MICHIGAN has a law up for debate which will prevent employers and prospective employers from using credit as part of the hiring decision for certain jobs. It would include both obtaining a credit report and inquiring about credit or financial matters in the application. Exceptions and a dispute procedure are included.
MISSOURI is discussing a bill to restrict employers or employment agencies from requiring credit screening as part of the pre-employment process. Information regarding the report, credit score, credit balances, and payment history will be included in the restrictions. The bill also extends to more general financial information like financial status, checking, and savings account balances as a condition of employment. Exceptions will include those who work in financial services and when required by law.
NEW HAMPSHIRE failed to pass house bill 365 on 3/12/15.
NEW JERSEY has five bills pending which will restrict the use of both credit history and financial status in an effort to eliminate job discrimination. Credit history and financial history are being added as a protected class barring companies from making decisions based on an applicant’s finances. One focuses on job discrimination, two on the practice of requiring credit background checks as a condition of employment, and two prohibiting or requiring credit during the pre-employment process.
NEW MEXICO has a bill which passed in the Senate on 3/12/15 and will restrict the use of credit for employment decisions. The law prohibits employers from refusing to recruit or interview a prospective job applicant based on credit information. It includes credit worthiness, credit capacity and the credit standing of an applicant. Employers who wish to use this information prior to an interview must prove that the credit information is an occupational requirement for the position in question. Banks and financial services positions, jobs requiring US security clearance, and those with fiduciary responsibility are the only exceptions.
NEW YORK has five bills working their way through the state congress. One will limit employer access to an employees or perspective employee’s information. Two will prevent the use of credit as a criterion in the hiring process and two prohibit credit checks and status of student loans to be considered for employment, except where the law currently requires.
NORTH CARLOLINA has a pending bill prohibiting employment discrimination on the basis of credit history or the credit rating of a job applicant or current employee. Credit histories may only be a factor for consideration if credit worthiness was directly related to the person’s ability to perform essential functions of the job.
OHIO introduced an amendment as part of the Ohio Civil Right Law which will consider credit history to be a form of discrimination. Taking this step places credit discrimination with other protected classes such as sex, national origin, or religion.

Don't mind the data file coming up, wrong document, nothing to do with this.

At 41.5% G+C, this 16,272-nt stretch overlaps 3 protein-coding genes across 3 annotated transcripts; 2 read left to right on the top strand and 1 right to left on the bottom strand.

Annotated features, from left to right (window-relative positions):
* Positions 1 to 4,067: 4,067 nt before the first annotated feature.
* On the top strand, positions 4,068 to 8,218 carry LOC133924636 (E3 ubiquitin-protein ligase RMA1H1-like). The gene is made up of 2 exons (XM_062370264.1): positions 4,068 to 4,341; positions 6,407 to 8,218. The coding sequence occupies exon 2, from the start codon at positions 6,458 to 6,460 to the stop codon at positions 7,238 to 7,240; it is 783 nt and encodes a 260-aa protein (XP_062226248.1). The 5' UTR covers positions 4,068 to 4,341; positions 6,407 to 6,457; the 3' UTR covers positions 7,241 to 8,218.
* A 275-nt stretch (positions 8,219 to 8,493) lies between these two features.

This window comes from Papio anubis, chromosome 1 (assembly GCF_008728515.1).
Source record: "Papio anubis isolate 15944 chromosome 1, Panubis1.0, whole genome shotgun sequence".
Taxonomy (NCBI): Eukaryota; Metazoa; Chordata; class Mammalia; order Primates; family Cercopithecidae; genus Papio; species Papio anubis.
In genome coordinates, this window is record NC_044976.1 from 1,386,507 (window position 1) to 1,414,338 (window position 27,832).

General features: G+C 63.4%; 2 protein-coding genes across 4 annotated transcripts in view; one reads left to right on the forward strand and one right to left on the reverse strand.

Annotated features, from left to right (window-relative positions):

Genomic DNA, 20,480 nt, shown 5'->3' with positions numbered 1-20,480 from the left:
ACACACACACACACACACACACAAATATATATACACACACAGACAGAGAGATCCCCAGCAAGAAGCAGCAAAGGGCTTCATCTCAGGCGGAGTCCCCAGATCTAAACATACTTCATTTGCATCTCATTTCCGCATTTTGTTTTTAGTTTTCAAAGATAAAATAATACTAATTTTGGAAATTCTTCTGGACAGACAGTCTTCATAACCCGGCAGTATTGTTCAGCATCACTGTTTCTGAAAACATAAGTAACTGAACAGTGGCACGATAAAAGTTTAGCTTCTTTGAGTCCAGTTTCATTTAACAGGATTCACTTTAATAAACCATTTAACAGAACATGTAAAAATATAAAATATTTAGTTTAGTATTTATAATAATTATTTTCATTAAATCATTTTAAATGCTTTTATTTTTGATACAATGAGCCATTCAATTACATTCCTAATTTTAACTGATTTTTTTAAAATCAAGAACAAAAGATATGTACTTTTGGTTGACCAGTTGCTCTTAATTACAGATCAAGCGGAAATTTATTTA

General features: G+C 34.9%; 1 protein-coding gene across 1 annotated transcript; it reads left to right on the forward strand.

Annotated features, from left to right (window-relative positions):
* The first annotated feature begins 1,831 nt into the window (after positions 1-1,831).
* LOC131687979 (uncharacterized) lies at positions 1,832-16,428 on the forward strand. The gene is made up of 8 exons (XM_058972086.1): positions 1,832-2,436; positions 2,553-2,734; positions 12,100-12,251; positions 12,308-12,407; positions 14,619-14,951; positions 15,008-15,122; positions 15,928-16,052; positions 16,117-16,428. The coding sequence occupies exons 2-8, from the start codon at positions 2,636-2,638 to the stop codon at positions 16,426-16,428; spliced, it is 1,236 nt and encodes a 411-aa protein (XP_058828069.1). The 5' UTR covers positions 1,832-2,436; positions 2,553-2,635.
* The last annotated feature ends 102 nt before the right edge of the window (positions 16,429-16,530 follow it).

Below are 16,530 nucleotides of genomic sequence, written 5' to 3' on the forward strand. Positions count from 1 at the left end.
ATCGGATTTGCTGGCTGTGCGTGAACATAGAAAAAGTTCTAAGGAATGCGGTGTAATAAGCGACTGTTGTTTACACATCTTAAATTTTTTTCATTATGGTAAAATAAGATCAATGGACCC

PENNSYLVANIA has a house bill and a senate bill prohibiting the use of credit reports in hiring decision with certain exceptions and enforcement procedures. The house bill is focused on the discrimination aspect of credit history, where the senate bill focuses more on prohibition during the hiring process. Included would be credit histories and personal financial information.
TEXAS is considering two bills. One covers when employers may use credit as a factor in employment decisions, the second relates to the use of credit for veteran applications.
UTAH passed a bill on 3/20/15 which permits background checks and credit histories to be obtained for public employees applying for positions where public funds are involved.
Cities with CURRENT Regulations
In addition to state regulations a few cities are taking aim at the practice of pre-employment credit checks and are creating laws that govern how companies within that city hire. Most notably New York City passed a new law in 2015 limiting credit checks to those with fiduciary duty to the employer, public service positions, high level workers, cyber security, and positions regulated by law. Restrictions apply to both current workers and new applicants.
The Federal Law and Your Consumer Rights
The EEOC (Equal Employment Opportunity Commission) and The FTC (Federal Trade Commission) are the two federal agencies which oversee employment processes and procedures. Employers on the federal level have the right to check credit for any applicant as long as the following is true:
- The same standards must apply to all applicants for a posted job position. The employer must use the exact same procedure during the hiring process in order to avoid potential discrimination. For example: the employer could not decide to conduct checks only for a certain race or sex, but must have the same background checks for everyone who applies.
- Background checks cannot be discriminatory among a protected class.
- Must be related to the position and as a business necessity.
- Before taking adverse action the employer must notify the applicant that the credit history was part of the decision and include the credit report and a summary of rights, in advance of a final decision.
- Applicants then have the right to review, and correct any information on the report.
There is a movement among states to restrict companies from using credit as part of the hiring decision. This will likely limit its use for jobs that do not involve fiduciary duties, handling client funds, or jobs that require clearances.